“Well first of all you’re only what, 16 years older than I am? Which isn’t that much. My great grandmother was born in 1930 and Great Grandpa was born in ’39. Secondly, when we didn’t know how old the other one was there wasn’t a problem so I don’t see why there should be one now. Maybe we should just see how things go without getting all weirded out about something that doesn’t really matter. I mean, hey, who else do you know who tries to get in and out of the Target Store without letting the electronic doors open, right?”

     “You know it was George that started playing that game? Jon wouldn’t play it with him but I would. Every time I go in there I think of George and playing that silly game is like a little memorial to him.”

     “My mom and dad would play with me too! Even when we were older we’d laugh trying to get in and out without letting the automatic door open. Uhm, is Jon your husband?”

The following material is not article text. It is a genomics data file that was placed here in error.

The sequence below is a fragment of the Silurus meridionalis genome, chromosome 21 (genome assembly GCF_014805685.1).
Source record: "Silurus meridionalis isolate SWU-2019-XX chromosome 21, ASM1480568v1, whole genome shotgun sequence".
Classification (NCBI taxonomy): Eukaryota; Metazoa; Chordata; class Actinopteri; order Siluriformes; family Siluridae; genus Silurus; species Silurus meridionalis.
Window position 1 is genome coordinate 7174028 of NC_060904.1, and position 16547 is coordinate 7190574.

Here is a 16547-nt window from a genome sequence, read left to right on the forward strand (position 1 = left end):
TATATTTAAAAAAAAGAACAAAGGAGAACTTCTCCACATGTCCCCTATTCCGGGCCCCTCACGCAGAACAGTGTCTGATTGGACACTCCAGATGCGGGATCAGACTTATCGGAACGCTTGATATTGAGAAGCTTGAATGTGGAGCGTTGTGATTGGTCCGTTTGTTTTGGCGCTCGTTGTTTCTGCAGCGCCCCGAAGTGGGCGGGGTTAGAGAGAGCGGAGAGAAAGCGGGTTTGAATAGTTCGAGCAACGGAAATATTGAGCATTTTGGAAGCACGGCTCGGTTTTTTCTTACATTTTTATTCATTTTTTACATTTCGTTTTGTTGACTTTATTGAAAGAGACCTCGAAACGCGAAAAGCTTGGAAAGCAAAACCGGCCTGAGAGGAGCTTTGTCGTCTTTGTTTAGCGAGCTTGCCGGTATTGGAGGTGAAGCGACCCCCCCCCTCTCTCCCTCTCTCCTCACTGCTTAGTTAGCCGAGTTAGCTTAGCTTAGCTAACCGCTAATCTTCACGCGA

“Ex. The marriage was a little rocky and didn’t survive George’s death. Jesus, what time is it?”

     Bryan checked his watch, “Oh, crap! I’ve got like two minutes! I gotta’ go! Can I call you later tonight? Like around ten, or is that too late?”

     “No, it’s not too late, I’ll look forward to it!”

     Bryan opened the car door and started to get out, “Wait!” Sandy said, “Grab the lasagna and take it with you. I’ll get the bike down for you.”

     Sandy got his old Schwinn off of the roof rack and wheeled it around the car and handed it to him. “Hey, your hands are full but before you go I’ve got to give you one more thing,” she said as she gave him a pleasantly warm and inviting kiss. “Don’t forget to call me! I’ll be waiting up!”

     “I’ll call! Thanks for dinner!” And with that Bryan rushed into Cedar Walk Pets at 8:58 feeling like a prize fighter who had gone nine rounds but who had won with TKO.